More than four months after capturing top drug trafficker Jairo Orellana Morales, Guatemala still hasn’t been able to seize his property, an indication of the challenges that the authorities face when attempting to confiscate criminals’ assets.
As elPeriodico reported, officials said they had identified 16 properties in Guatemala belonging to Orellana, a notorious trafficker whose tendency to steal cocaine shipments from larger criminal organizations — a practice known in the underworld as a “tumbe” — earned him the nickname “The King of Tumbes.”
Orellana was arrested in May, but the government has yet to seize the farm where he was captured after a bloody gun battle. The same goes for 15 other properties belonging to Orellana in Guatemala’s capital, as well as the provinces of Zacapa and Izabal near the Honduran border.
The unit of the Guatemalan Attorney General’s Office responsible for asset seizures told elPeriodico that they lacked the evidence needed to definitely prove that these properties belong to Orellana. They also lacked definitive information on the size of the properties in question.
Even Honduras managed to move faster than Guatemala in seizing Orellana’s property. In June, Honduran authorities took control of 17 properties, 22 bank accounts, and four businesses linked to Orellana or his alleged intermediaries. These assets were all located in Honduras’ most violent city, San Pedro Sula.
Orellana had long been comfortable operating in Honduras — he was known to have worked with Honduran drug trafficking organization the Valles (he even stole 1.2 tons of cocaine from them at one point, elPeriodico reported), and he primarily moved cocaine shipments across the Honduran-Guatemalan border. Nevertheless, Orellana’s primary base of operations was Guatemala, where he started his criminal career working as a gunman for prominent drug trafficking family the Lorenzanas, before working with the Mexican criminal group the Zetas.
Under Guatemala’s asset seizure law, state and municipal authorities must hand over any requested information on assets under investigation to the Attorney General’s Office within 48 hours. But this deadline is rarely met due to the heavy workload of local government employees, elPeriodico reported.
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The fact that it remains so difficult for Guatemalan authorities to quickly enforce their asset seizure law is a sign that the country desperately needs to train up more staff, both in the Attorney General’s Office (known in Guatemala as the Public Ministry) and in the relevant local government offices. If state and municipal employees in Guatemala’s land management and property registry offices are not capable of responding to the Public Ministry’s information requests within the mandated 48-hour period, then this must be corrected. Clearly, if a lack of manpower is preventing the government from effectively enforcing the law, then the number of people working on these asset seizure cases — as well as their capacity to deal with the workload — should be expanded.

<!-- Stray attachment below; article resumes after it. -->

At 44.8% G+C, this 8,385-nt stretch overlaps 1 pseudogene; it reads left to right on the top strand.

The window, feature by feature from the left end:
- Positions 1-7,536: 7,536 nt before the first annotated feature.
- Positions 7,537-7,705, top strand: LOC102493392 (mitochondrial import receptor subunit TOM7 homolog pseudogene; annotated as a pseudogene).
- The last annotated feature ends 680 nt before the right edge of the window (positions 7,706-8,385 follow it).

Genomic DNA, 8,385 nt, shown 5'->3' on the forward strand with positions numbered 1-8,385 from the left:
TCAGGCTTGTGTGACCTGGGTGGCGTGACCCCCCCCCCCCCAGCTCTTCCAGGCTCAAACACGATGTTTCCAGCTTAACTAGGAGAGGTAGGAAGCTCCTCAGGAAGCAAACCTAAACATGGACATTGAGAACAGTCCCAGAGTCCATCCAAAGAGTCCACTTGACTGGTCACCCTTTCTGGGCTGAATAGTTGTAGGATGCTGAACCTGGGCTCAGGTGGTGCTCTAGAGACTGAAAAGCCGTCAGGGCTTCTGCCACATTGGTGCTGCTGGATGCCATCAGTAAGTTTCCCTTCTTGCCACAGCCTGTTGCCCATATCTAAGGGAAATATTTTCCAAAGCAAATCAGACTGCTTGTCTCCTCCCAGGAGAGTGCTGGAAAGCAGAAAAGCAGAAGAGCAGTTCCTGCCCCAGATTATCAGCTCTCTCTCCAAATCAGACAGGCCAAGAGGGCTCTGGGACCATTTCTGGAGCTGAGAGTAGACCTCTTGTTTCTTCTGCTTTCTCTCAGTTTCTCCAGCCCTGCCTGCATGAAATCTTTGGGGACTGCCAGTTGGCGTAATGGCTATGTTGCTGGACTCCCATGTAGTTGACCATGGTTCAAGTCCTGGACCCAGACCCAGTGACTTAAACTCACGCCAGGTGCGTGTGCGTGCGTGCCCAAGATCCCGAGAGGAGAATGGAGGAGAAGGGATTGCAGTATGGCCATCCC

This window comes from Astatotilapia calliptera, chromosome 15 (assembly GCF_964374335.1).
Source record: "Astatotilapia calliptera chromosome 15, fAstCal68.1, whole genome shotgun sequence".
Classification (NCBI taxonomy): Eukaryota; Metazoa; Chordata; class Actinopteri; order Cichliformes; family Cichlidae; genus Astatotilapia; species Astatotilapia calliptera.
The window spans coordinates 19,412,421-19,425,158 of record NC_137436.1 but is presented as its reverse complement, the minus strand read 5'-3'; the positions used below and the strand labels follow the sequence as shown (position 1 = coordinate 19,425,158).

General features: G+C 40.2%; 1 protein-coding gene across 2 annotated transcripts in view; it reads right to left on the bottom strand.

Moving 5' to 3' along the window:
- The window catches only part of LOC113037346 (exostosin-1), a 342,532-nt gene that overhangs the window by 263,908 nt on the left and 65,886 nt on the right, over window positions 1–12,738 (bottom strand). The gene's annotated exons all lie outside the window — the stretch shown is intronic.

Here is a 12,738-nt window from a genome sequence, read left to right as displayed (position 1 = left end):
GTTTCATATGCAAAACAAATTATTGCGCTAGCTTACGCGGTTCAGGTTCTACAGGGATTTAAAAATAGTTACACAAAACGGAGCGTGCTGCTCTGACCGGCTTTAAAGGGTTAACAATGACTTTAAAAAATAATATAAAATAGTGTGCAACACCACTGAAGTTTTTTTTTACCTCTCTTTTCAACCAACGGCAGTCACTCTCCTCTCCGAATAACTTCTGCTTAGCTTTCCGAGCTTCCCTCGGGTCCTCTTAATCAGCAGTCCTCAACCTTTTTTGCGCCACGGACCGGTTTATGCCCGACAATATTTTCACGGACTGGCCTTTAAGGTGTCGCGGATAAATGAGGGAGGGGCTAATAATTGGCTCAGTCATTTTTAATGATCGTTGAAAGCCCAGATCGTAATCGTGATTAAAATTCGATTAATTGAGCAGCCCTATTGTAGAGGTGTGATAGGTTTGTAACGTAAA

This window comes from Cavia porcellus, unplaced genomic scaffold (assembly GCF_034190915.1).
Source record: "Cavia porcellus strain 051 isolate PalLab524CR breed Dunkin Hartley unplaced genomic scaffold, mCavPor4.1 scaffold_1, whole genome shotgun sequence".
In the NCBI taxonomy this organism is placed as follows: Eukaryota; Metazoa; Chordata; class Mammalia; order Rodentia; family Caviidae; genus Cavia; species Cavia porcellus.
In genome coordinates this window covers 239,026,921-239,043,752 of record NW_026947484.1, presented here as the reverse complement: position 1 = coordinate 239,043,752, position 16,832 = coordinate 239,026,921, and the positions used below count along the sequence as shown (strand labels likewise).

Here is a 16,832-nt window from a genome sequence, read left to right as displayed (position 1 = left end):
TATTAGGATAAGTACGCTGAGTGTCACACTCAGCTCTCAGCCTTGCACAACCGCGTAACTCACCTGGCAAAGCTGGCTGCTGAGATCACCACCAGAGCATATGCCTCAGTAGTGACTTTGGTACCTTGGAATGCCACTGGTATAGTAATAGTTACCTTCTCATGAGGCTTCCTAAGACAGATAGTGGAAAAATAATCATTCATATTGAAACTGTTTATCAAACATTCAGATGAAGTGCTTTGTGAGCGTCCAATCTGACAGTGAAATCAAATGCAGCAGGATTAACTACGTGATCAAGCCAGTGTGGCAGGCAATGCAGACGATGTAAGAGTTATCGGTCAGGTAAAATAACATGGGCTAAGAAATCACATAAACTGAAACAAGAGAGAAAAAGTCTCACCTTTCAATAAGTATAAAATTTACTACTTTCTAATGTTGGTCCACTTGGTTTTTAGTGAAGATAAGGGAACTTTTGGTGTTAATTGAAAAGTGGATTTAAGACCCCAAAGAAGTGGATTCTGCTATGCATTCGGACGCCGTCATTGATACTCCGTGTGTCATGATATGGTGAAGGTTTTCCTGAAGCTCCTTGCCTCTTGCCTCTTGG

It may also be worth re-examining the asset seizure legislation to see what — if anything — can be done to give the Public Ministry more teeth to enforce it. Perhaps the process would move faster if there were more serious consequences for those who do not comply with the required deadlines. Asset forfeiture is tricky, and there is plenty of room for abuse. But given that the law requires the Public Ministry to prove a property’s origins beyond a reasonable doubt, it may be worth asking whether the law’s definition of this standard of proof is overly stringent.
Guatemala’s asset seizure law has been active for less than four years, so it is understandable that officials are still getting used to its implementation. The delay of four months, so far, in seizing Orellana’s assets doesn’t look like much when compared to the three years that it took Guatemalan authorities to seize property belonging to another drug trafficker, Juan Alberto Ortiz Lopez, alias “Juan Chamale.” Last March, a judge threw out the Public Ministry’s case against Juan Chamale, due to errors in the investigation (the case eventually went ahead, and the state formally seized some of Chamale’s properties in July).
Guatemala isn’t alone in facing challenges in implementing its asset seizure law. In Colombia, the average time it takes the government to complete a property seizure currently stands at seven years. Honduras, however, has recently counted a few successes, seizing properties linked to the Valles drug trafficking organization, as well as assets belonging to the family of convicted drug trafficker Juan Ramon Matta Ballesteros.